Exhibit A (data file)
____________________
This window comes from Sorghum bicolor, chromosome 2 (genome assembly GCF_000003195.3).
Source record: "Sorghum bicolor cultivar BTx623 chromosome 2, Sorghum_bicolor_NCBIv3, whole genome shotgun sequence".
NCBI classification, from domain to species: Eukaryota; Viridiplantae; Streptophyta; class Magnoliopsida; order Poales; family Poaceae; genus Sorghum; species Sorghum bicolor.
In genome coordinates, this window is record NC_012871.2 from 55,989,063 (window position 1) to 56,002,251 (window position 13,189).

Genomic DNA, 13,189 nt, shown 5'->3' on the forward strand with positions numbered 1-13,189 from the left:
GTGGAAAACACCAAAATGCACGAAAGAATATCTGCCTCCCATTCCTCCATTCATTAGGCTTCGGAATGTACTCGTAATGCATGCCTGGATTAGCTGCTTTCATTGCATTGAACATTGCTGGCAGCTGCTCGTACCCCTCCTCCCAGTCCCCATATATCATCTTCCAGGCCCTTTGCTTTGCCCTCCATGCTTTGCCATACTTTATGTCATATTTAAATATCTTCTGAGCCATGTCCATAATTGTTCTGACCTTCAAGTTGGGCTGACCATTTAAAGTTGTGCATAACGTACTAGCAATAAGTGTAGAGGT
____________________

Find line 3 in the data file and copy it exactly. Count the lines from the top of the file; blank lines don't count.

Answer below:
NCBI classification, from domain to species: Eukaryota; Viridiplantae; Streptophyta; class Magnoliopsida; order Poales; family Poaceae; genus Sorghum; species Sorghum bicolor.